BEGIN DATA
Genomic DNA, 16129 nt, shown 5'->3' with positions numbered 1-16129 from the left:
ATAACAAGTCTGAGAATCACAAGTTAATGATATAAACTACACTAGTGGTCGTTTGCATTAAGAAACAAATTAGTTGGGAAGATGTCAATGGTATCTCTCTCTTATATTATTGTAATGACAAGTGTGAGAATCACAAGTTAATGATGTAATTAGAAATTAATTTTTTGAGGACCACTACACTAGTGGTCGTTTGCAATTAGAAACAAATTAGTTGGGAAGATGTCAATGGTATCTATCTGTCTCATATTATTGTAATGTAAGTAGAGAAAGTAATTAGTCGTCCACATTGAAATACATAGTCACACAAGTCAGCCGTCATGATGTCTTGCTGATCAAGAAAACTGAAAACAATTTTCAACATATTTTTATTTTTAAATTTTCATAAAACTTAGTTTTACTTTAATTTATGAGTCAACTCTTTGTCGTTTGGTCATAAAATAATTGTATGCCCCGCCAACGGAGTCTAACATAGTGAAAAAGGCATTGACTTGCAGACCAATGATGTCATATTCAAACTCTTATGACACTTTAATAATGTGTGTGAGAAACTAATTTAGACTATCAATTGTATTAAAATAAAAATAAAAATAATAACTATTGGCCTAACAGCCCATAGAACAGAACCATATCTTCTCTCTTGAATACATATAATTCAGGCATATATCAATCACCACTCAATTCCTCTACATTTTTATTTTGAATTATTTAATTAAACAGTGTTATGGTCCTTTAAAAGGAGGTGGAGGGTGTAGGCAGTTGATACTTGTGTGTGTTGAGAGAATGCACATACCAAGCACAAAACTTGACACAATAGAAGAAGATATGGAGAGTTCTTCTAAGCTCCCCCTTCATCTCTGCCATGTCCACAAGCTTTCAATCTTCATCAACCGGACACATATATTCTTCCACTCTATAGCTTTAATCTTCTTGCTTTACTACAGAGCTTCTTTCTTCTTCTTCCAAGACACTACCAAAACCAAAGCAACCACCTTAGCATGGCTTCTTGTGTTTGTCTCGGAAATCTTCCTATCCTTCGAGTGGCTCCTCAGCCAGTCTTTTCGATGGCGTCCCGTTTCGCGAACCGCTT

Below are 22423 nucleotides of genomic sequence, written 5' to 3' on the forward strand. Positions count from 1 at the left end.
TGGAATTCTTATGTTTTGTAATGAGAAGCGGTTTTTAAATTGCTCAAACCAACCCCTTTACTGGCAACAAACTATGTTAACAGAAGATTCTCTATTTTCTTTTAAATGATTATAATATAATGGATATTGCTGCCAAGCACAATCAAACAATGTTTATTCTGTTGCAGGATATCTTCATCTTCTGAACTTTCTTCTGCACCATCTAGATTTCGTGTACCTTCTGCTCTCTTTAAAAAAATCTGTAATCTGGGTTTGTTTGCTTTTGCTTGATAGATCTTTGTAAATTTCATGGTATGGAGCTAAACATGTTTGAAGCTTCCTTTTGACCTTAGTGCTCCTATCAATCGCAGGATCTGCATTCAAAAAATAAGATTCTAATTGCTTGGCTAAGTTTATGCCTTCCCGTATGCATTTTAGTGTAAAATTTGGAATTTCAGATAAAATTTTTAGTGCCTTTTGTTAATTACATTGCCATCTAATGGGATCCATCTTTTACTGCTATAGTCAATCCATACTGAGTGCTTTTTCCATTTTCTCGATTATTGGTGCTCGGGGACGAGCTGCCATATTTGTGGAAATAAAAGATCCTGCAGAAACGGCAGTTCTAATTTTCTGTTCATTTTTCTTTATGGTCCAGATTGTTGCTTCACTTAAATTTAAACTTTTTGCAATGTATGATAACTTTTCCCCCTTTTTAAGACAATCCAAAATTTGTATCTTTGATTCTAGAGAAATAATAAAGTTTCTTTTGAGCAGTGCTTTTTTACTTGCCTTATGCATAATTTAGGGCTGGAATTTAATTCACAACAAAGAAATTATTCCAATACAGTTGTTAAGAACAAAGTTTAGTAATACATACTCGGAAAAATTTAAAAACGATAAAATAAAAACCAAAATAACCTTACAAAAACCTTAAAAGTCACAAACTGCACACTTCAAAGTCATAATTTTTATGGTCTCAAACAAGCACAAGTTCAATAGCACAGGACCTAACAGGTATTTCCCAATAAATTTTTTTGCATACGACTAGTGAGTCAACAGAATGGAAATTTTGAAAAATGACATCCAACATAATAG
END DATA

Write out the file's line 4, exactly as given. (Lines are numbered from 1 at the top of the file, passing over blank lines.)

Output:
TGGAATTCTTATGTTTTGTAATGAGAAGCGGTTTTTAAATTGCTCAAACCAACCCCTTTACTGGCAACAAACTATGTTAACAGAAGATTCTCTATTTTCTTTTAAATGATTATAATATAATGGATATTGCTGCCAAGCACAATCAAACAATGTTTATTCTGTTGCAGGATATCTTCATCTTCTGAACTTTCTTCTGCACCATCTAGATTTCGTGTACCTTCTGCTCTCTTTAAAAAAATCTGTAATCTGGGTTTGTTTGCTTTTGCTTGATAGATCTTTGTAAATTTCATGGTATGGAGCTAAACATGTTTGAAGCTTCCTTTTGACCTTAGTGCTCCTATCAATCGCAGGATCTGCATTCAAAAAATAAGATTCTAATTGCTTGGCTAAGTTTATGCCTTCCCGTATGCATTTTAGTGTAAAATTTGGAATTTCAGATAAAATTTTTAGTGCCTTTTGTTAATTACATTGCCATCTAATGGGATCCATCTTTTACTGCTATAGTCAATCCATACTGAGTGCTTTTTCCATTTTCTCGATTATTGGTGCTCGGGGACGAGCTGCCATATTTGTGGAAATAAAAGATCCTGCAGAAACGGCAGTTCTAATTTTCTGTTCATTTTTCTTTATGGTCCAGATTGTTGCTTCACTTAAATTTAAACTTTTTGCAATGTATGATAACTTTTCCCCCTTTTTAAGACAATCCAAAATTTGTATCTTTGATTCTAGAGAAATAATAAAGTTTCTTTTGAGCAGTGCTTTTTTACTTGCCTTATGCATAATTTAGGGCTGGAATTTAATTCACAACAAAGAAATTATTCCAATACAGTTGTTAAGAACAAAGTTTAGTAATACATACTCGGAAAAATTTAAAAACGATAAAATAAAAACCAAAATAACCTTACAAAAACCTTAAAAGTCACAAACTGCACACTTCAAAGTCATAATTTTTATGGTCTCAAACAAGCACAAGTTCAATAGCACAGGACCTAACAGGTATTTCCCAATAAATTTTTTTGCATACGACTAGTGAGTCAACAGAATGGAAATTTTGAAAAATGACATCCAACATAATAG